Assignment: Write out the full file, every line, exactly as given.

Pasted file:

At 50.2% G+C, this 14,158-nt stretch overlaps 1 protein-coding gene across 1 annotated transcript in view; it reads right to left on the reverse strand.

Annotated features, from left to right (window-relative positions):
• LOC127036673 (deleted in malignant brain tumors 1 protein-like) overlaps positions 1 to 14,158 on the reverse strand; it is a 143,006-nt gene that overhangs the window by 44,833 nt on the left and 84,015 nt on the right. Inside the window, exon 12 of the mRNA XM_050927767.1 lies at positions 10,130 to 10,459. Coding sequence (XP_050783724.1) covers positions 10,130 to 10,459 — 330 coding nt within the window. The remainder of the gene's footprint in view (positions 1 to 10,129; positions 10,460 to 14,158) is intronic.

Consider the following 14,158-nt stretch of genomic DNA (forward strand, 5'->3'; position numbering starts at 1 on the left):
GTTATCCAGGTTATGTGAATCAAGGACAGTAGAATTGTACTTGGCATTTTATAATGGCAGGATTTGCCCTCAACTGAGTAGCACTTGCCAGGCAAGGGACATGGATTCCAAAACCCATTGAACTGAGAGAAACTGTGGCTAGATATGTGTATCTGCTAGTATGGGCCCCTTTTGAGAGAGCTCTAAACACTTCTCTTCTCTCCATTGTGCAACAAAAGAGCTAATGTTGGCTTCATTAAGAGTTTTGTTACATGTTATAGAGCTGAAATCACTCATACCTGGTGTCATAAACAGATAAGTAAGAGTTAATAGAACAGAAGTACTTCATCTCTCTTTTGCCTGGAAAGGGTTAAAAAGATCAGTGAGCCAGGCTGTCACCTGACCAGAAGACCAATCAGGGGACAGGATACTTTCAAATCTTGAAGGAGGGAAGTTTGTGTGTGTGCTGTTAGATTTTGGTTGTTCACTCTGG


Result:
At 50.2% G+C, this 14,158-nt stretch overlaps 1 protein-coding gene across 1 annotated transcript in view; it reads right to left on the reverse strand.

Annotated features, from left to right (window-relative positions):
• LOC127036673 (deleted in malignant brain tumors 1 protein-like) overlaps positions 1 to 14,158 on the reverse strand; it is a 143,006-nt gene that overhangs the window by 44,833 nt on the left and 84,015 nt on the right. Inside the window, exon 12 of the mRNA XM_050927767.1 lies at positions 10,130 to 10,459. Coding sequence (XP_050783724.1) covers positions 10,130 to 10,459 — 330 coding nt within the window. The remainder of the gene's footprint in view (positions 1 to 10,129; positions 10,460 to 14,158) is intronic.

Consider the following 14,158-nt stretch of genomic DNA (forward strand, 5'->3'; position numbering starts at 1 on the left):
GTTATCCAGGTTATGTGAATCAAGGACAGTAGAATTGTACTTGGCATTTTATAATGGCAGGATTTGCCCTCAACTGAGTAGCACTTGCCAGGCAAGGGACATGGATTCCAAAACCCATTGAACTGAGAGAAACTGTGGCTAGATATGTGTATCTGCTAGTATGGGCCCCTTTTGAGAGAGCTCTAAACACTTCTCTTCTCTCCATTGTGCAACAAAAGAGCTAATGTTGGCTTCATTAAGAGTTTTGTTACATGTTATAGAGCTGAAATCACTCATACCTGGTGTCATAAACAGATAAGTAAGAGTTAATAGAACAGAAGTACTTCATCTCTCTTTTGCCTGGAAAGGGTTAAAAAGATCAGTGAGCCAGGCTGTCACCTGACCAGAAGACCAATCAGGGGACAGGATACTTTCAAATCTTGAAGGAGGGAAGTTTGTGTGTGTGCTGTTAGATTTTGGTTGTTCACTCTGG